When working with numerical datasets, it’s helpful to take a high-level look at the central tendency, dispersion, and shape of the data you will be working with. Luckily, Pandas will automatically calculate some basic summary statistics for you and organize the results in a table. To do so, we use the following method:

The describe method returns a table with all the numerical columns in your DataFrame along with their associated summary statistics. For each column, the table includes the count (number of values), mean (average value), standard deviation (a measure of how spread out the data is), 25%/50%/75% (values that occur at the quartiles and midpoint), and minimum/maximum (lowest and highest data points).
Depending on the type of data you’re working with, any of these statistics can be helpful for processing your data. For example, if you see the maximum value of a specific column is much higher compared to the mean, you might need to consider removing outliers from that column.
In the title of this piece, I wrote “and a half” lines of code. The half I was talking about is an addendum to the describe method. By default, it will only return a table with the numerical columns, which makes sense because you can’t really calculate a “mean” for a column with text values. But what if you wanted a kind of summary for your categorical variables? To do so, try the following code below:

Passing “all” into the include parameter will give you a few additional rows that only apply to the categorical variables. These are unique (the number of unique values in the column), top (the mode which is the value that occurs the most in the column), and frequency (the number of times the mode occurs).
4. Check the pairwise correlation of your DataFrame’s numerical variables
Another way to look at your numerical columns is by taking a look at the pairwise correlation between all the variables. This is another descriptive statistic that can help you understand how your variables are related to one another. Correlation values range between -1 and 1, meaning that the two values are either negatively or positively correlated respectively. For example, if two columns have a correlation value of 1, this would indicate that when one variable has a higher value, the other variable is also likely to have a higher value. On the other hand, a value of -1 would indicate that the variables move in opposite directions.
To create this table, we run the following code:

5. Look at the categorical variables in your DataFrame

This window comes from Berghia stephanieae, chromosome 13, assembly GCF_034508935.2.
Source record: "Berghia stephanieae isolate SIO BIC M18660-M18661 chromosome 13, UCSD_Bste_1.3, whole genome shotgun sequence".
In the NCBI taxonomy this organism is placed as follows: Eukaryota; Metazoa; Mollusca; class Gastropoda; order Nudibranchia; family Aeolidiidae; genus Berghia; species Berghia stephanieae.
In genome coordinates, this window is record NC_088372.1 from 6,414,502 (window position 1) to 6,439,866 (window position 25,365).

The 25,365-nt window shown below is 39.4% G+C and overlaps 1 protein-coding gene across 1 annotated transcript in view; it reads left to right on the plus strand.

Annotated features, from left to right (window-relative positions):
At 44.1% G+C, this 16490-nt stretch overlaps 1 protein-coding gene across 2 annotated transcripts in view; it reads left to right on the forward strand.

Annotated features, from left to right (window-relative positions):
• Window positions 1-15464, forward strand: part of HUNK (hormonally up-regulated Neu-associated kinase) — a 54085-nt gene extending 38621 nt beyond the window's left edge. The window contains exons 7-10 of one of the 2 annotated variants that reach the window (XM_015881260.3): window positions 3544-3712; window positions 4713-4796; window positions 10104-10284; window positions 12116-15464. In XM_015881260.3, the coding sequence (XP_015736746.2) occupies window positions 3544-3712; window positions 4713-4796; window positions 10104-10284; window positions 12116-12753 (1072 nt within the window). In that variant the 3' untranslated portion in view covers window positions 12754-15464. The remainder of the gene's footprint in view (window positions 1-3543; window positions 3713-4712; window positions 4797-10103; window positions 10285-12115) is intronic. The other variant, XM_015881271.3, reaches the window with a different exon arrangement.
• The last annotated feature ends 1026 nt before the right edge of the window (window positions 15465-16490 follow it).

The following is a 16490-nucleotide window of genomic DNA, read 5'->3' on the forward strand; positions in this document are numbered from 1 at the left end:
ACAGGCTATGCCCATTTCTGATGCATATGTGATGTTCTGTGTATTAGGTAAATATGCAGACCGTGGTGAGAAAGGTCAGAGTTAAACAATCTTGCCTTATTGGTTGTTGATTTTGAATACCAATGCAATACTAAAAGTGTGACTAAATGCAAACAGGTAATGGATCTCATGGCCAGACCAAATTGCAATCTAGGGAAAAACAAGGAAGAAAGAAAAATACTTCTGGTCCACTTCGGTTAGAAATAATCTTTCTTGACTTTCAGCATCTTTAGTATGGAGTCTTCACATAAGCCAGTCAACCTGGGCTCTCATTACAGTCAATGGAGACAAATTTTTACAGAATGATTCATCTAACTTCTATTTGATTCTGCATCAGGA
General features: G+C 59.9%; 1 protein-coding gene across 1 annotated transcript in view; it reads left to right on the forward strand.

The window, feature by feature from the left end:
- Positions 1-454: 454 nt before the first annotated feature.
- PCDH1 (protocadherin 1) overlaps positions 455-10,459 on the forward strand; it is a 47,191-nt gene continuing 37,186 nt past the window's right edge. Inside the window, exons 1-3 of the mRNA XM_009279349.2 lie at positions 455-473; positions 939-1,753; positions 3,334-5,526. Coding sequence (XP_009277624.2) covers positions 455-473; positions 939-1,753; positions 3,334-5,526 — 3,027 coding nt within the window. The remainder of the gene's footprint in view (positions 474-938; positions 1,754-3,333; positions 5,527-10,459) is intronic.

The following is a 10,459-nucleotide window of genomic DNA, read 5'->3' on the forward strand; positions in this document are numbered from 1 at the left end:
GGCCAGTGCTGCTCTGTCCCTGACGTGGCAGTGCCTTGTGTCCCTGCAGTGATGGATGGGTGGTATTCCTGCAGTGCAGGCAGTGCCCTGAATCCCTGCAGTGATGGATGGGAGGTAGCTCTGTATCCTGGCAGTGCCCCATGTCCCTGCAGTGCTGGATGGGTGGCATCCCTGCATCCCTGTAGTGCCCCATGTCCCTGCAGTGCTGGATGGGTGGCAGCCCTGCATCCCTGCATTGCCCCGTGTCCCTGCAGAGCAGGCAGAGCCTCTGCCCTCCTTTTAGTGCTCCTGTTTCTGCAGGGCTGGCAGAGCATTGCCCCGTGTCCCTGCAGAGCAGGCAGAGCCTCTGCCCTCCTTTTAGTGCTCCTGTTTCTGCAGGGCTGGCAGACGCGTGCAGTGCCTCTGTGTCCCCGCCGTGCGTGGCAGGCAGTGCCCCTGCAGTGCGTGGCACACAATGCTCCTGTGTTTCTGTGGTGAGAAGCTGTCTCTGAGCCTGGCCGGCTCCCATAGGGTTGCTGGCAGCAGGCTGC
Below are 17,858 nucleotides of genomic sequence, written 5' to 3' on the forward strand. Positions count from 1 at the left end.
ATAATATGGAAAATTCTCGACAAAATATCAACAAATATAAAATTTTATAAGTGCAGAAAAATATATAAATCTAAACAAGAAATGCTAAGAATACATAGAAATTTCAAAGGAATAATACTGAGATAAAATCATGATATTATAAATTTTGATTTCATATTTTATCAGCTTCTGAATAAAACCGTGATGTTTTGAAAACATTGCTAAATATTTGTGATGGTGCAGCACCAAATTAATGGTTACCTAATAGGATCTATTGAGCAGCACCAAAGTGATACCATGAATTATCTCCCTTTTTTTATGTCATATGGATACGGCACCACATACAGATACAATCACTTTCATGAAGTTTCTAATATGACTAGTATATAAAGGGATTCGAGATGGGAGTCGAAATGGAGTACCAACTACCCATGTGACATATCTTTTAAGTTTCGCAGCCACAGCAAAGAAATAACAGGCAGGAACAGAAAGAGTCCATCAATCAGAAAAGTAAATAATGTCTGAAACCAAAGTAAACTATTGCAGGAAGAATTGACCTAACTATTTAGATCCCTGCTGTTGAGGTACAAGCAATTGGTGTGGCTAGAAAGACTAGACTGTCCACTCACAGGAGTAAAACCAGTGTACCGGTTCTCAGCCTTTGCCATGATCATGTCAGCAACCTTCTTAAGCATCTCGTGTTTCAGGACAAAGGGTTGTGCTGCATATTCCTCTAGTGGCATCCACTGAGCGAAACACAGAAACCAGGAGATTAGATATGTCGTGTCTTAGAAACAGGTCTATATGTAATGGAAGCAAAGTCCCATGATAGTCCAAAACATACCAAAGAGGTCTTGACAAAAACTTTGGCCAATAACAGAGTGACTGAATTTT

Finally, if you want to take a closer look at your categorical variables, it would be useful to know what categories exist in the column. Earlier, in the describe summary table we saw that the Remarkable column had two unique values. To take a look at what those two values are and how many times each occurs, we run the following code:

As you can see, our table is quite simple, and if you ran the pre-processing code earlier, these results should not be surprising to you. However, if you were working with a fresh dataset that had many categorical columns, it may be useful to run value_counts on each of the columns, so you can take a look at how many different values are the non-numerical columns you’re working with. If you have a text column with 300 unique values, it’s possible that for your analysis you’d want to group certain values together so you could have a categorical column with only 10 unique values. Using value_counts would easily help you identify which columns you’d need to adjust.
And that’s all!
I hope you found these five tips helpful for when you get started working with a new dataset. I find that running these lines of code before doing anything else helps me figure out how to move forward with my data analysis. Knowing how the data is structured and its basic descriptive statistics will help you determine what steps are necessary for further preprocessing.
Good luck with your future Pandas adventures!
More by me:
- Conditional Selection and Assignment With .loc in Pandas
- 2 Easy Ways to Get Tables From a Website With Pandas
- 4 Different Ways to Efficiently Sort a Pandas DataFrame
- Top 4 Repositories on GitHub to Learn Pandas
- Learning to Forecast With Tableau in 5 Minutes Or Less